Modern education methods are far from perfect, sometimes struggling to cater to all learning styles simultaneously. But, just as it has been revolutionising the entertainment industry, virtual reality (VR) could transform the education system too. A recently published study conducted here at the University of Warwick suggests VR could have a positive impact on how we are taught. However, as has already been seen, the technology has drawbacks to be overcome before it can be widely adopted.
The study was conducted by members of the university’s psychology department. They split 99 first-year students into three groups: one to be taught a biological topic using a virtual reality environment, one using a video of that environment and the last using a regular textbook. All three methods used identical text and 3D models to illustrate ideas. Before and after learning the students took the same 17 question test to gauge how much their performance improved. The group which had first-hand experience of the VR environment not only performed best post learning but also had the greatest score improvement at 28.5%. The textbook group followed closely behind at 24.9% with the video at only 16.1%. Academic performance was not the only factor that was being measured; the researchers also recorded participant’s emotional responses to their learning methods and once again, first-hand VR performed best, being the only one of the three to see a rise in positive responses rather than a drop.
The group which had first-hand experience of the VR environment not only performed best post learning but also had the greatest score improvement at 28.5%.
The results of the study give further backing to the belief that VR offers a superior learning platform, but the technology is still in its infancy and this gives rise to two problems, expense and lack of content.
VR headsets are not cheap, for example the study used an HTC Vive which retails at £499. On top of this users would also need a fairly powerful PC to run the device, the cheapest of which can come in at around £500. Even ignoring other associated costs, £1000 per machine is not practical for schools to implement. Then there is the lack of content. Only an estimated 4 to 6 million headset units have been shipped worldwide across all VR brands. With such a relatively small market size and most consumers being interested predominantly in entertainment, there is not much driving businesses to produce educational content, particularly given the high costs associated with its development. This is not to say there is no content at all, but much of it is aimed toward primary school and secondary school education, there being practically none at college or university level.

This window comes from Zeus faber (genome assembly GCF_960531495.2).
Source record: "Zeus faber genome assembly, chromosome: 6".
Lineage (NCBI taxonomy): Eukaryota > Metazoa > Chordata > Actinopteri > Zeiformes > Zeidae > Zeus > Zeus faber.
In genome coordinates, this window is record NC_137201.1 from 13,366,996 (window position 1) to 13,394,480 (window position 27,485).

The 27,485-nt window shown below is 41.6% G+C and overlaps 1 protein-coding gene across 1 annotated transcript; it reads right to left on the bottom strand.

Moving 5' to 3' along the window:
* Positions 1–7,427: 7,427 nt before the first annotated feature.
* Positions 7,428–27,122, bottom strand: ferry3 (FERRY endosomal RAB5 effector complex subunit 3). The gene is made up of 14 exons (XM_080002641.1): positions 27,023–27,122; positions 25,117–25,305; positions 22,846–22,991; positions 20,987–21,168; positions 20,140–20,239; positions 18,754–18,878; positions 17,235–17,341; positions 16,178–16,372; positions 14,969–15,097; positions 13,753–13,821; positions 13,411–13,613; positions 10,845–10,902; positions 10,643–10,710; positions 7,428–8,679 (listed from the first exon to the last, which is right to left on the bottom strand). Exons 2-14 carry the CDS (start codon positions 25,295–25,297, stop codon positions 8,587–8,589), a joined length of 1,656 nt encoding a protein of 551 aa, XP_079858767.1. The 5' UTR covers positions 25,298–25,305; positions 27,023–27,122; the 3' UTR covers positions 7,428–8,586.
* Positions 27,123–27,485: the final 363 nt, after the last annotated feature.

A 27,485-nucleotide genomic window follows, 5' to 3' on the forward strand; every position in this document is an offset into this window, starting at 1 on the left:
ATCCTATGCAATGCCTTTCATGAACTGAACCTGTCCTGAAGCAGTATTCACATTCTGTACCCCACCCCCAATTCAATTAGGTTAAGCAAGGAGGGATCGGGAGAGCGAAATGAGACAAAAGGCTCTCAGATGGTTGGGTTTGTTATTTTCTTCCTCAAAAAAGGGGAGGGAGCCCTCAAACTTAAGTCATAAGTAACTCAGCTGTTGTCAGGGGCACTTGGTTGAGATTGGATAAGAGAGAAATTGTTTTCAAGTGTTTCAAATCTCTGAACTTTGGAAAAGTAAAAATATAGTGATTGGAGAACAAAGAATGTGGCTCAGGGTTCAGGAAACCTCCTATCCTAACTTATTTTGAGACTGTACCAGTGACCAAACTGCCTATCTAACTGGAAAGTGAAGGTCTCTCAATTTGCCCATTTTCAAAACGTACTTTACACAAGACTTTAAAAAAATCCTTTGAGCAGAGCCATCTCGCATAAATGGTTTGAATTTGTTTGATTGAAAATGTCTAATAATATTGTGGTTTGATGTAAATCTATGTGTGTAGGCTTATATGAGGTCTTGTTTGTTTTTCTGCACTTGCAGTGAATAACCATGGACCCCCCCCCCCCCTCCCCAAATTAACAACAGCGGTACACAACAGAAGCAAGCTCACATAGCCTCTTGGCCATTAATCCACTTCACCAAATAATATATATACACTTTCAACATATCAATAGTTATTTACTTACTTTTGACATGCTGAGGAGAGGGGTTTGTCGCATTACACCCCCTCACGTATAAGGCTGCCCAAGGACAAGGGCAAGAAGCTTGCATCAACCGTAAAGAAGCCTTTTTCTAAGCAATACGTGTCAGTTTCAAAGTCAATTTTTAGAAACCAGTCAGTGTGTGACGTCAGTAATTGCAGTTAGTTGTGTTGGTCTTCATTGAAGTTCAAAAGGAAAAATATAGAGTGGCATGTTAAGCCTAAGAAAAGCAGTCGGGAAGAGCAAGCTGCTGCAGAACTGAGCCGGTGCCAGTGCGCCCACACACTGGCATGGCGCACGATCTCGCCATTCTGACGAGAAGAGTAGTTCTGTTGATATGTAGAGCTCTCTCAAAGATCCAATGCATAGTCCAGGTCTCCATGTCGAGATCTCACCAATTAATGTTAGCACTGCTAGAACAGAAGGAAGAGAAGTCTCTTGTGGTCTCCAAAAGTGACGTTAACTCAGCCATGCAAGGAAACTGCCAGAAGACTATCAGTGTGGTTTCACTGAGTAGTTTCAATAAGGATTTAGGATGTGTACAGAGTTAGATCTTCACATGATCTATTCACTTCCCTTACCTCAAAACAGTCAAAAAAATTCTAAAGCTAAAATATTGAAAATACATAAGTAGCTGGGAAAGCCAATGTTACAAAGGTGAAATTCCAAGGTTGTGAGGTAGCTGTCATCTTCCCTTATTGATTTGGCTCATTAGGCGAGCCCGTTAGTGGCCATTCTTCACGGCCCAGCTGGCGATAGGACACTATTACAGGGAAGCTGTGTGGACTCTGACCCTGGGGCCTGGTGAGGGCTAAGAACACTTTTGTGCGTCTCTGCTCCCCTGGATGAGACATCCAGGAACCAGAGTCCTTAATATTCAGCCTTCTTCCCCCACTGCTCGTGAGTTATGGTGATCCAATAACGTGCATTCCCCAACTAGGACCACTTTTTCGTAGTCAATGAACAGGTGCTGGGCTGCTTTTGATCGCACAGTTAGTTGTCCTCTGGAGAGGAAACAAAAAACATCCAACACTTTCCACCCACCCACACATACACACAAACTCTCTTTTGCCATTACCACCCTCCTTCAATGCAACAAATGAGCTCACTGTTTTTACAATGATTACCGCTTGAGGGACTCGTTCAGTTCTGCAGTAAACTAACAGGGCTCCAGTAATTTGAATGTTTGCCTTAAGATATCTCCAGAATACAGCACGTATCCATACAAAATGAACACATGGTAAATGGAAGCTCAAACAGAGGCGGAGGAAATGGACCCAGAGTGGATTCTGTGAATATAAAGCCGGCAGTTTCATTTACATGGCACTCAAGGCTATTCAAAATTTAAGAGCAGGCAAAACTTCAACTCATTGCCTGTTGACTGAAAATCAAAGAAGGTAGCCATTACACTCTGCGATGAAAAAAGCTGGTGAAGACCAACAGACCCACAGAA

Even ignoring other associated costs, £1000 per machine is not practical for schools to implement.
Yet all might not be lost. There are cheaper alternatives to the HTC Vive already available on the market and some of which, like the Oculus Go, do not require a PC to be used. Furthermore, with technological advancements a useful source of funding can be government spending. Governments are unlikely to fund technology used solely for film and video game consumption, but they might fund projects to improve education. This could help bring the hardware costs down and encourage software improvement too.
VR is still in its infancy and has yet to find that one killer application everyone needs it for to drive its sales. This recent study and others like it highlight the educational capabilities of VR and could be exactly the push needed to help the technology thrive.